Black Monument Ensemble is the brainchild of Chicago-based musician/DJ/visual artist/jack of all trades Damon Locks. Originally conceived as a solo project to showcase Locks’ sound collage work, the project has since morphed into a multi-generational collective of nearly 20 Chicago artists, ranging in age from nine to 52, that includes musicians, singers and dancers. This expansive, multi-disciplinary approach is showcased in full on their latest album, NOW.
Recorded in just a few takes at the tail end of summer 2020, NOW captures the rawness, emotion, energy and anxiety of everything happening at that whirlwind time in history, from the frightening surrealness of living through a pandemic to the mounting social justice movement. Building upon the legacy of free jazz luminaries like Ornette Coleman and Sun Ra, it’s a staggering work of politically charged cosmic improvisation that commands your full attention, blending jazz with sampling to create sound collages laced with tribal drumming and piercing horn melodies. The fact that the album was recorded outdoors in the garden behind Chicago’s Experimental Sound Studio only adds to its sense of immediacy; the band’s joy at the end of a successful take is captured, and the noise of cicadas is heard in the background of a few tracks, charming details that make you feel like you’re listening to a live performance unfold (which you basically are, albeit with some appropriate post-production flourishes).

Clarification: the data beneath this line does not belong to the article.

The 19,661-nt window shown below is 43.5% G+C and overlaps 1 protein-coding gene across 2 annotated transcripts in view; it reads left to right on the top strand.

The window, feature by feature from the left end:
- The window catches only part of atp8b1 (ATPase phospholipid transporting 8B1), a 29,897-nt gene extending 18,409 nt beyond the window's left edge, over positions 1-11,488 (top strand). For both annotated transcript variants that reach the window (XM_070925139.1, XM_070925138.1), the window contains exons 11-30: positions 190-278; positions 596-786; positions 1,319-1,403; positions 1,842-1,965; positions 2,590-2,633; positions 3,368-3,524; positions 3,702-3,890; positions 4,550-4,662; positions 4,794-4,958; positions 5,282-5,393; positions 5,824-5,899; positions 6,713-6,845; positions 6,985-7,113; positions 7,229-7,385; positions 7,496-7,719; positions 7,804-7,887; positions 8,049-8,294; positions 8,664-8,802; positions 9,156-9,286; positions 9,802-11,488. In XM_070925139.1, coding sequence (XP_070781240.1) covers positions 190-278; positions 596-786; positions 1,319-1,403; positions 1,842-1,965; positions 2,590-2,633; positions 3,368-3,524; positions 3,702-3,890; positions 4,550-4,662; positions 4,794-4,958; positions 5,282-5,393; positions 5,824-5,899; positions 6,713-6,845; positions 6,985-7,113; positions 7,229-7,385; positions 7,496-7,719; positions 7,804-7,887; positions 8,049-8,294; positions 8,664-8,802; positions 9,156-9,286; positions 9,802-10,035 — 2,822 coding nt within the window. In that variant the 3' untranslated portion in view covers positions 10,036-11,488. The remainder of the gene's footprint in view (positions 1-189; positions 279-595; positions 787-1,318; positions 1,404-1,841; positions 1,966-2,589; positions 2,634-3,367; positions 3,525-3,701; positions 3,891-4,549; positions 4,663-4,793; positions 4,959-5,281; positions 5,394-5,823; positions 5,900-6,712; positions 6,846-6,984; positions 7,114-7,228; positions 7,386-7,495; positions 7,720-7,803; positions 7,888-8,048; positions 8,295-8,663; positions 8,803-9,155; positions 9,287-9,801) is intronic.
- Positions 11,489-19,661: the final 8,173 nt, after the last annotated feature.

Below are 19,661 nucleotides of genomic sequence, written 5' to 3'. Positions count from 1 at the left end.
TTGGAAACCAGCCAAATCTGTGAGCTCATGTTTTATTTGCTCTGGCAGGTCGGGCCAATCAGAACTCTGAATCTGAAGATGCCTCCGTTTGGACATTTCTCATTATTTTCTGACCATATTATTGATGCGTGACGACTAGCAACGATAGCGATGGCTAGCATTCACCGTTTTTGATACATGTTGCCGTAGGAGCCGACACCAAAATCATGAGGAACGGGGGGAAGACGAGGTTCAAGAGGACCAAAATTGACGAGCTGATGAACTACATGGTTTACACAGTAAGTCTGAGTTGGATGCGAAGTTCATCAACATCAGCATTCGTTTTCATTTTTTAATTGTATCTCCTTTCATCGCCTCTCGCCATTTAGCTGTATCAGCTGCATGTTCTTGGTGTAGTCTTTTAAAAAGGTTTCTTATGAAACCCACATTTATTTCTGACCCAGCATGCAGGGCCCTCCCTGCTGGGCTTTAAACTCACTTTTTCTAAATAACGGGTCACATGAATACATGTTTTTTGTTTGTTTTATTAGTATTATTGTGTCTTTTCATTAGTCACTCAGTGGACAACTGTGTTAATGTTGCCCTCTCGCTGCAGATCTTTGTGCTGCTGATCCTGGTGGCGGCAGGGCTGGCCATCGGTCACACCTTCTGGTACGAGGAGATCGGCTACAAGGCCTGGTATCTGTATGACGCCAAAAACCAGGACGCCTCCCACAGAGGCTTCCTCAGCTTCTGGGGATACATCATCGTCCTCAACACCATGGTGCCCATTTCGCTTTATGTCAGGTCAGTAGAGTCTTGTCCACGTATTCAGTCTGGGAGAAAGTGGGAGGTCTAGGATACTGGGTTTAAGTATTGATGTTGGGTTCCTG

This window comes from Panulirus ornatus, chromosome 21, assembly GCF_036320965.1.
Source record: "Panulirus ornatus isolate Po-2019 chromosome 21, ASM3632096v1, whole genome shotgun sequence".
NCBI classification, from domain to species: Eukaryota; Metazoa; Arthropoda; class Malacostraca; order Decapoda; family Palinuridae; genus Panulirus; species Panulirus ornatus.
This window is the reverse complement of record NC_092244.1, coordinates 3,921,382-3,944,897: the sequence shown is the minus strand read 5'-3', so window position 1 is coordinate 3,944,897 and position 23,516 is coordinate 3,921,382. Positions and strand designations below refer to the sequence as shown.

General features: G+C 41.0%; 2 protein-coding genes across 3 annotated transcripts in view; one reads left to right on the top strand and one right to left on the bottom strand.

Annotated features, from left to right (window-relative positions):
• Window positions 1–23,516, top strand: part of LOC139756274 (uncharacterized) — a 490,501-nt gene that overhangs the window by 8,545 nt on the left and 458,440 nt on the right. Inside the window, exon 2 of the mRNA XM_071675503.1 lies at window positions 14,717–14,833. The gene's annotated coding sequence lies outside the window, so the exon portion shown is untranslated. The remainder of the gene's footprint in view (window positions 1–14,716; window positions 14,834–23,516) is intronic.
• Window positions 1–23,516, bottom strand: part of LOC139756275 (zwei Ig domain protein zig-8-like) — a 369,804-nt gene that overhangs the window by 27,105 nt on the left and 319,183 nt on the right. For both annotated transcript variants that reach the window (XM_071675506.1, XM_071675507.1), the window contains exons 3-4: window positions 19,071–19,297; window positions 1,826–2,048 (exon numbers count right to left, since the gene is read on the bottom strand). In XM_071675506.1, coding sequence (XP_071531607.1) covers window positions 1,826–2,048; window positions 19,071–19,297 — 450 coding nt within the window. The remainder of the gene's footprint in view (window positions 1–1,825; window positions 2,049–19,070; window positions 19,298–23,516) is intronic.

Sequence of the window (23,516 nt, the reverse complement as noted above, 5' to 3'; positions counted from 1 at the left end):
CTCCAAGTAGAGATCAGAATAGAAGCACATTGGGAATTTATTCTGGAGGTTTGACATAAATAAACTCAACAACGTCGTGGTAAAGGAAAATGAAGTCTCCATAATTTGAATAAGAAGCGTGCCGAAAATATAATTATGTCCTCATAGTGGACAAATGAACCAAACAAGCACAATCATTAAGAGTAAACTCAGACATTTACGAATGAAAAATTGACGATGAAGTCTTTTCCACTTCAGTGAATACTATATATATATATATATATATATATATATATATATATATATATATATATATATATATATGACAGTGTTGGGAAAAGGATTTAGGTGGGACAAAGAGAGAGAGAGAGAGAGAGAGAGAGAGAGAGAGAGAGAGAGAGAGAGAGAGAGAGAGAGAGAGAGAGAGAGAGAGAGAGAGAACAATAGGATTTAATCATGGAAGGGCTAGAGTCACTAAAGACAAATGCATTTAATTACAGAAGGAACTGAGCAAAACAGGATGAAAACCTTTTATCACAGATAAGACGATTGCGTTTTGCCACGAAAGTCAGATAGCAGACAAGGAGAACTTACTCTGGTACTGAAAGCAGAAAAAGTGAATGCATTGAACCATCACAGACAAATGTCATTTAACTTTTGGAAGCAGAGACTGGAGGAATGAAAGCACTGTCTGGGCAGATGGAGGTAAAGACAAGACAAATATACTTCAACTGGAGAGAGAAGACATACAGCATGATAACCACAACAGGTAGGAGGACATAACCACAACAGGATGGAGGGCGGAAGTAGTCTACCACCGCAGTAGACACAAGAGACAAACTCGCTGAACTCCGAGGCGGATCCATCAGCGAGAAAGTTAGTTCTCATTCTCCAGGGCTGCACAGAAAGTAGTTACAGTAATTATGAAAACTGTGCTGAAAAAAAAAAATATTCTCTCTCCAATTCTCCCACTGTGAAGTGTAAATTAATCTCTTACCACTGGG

The album is interspersed with snippets of old lectures, interviews and other various sound bites from political activists and prisoners that capture the social unrest of last year’s pandemic summer. Most seem to have been recorded around the civil rights era but could easily apply to today, illustrating that the more things change the more they also stay the same. With this in mind, the question Damon Locks & Black Monument Ensemble presents is: what happens now?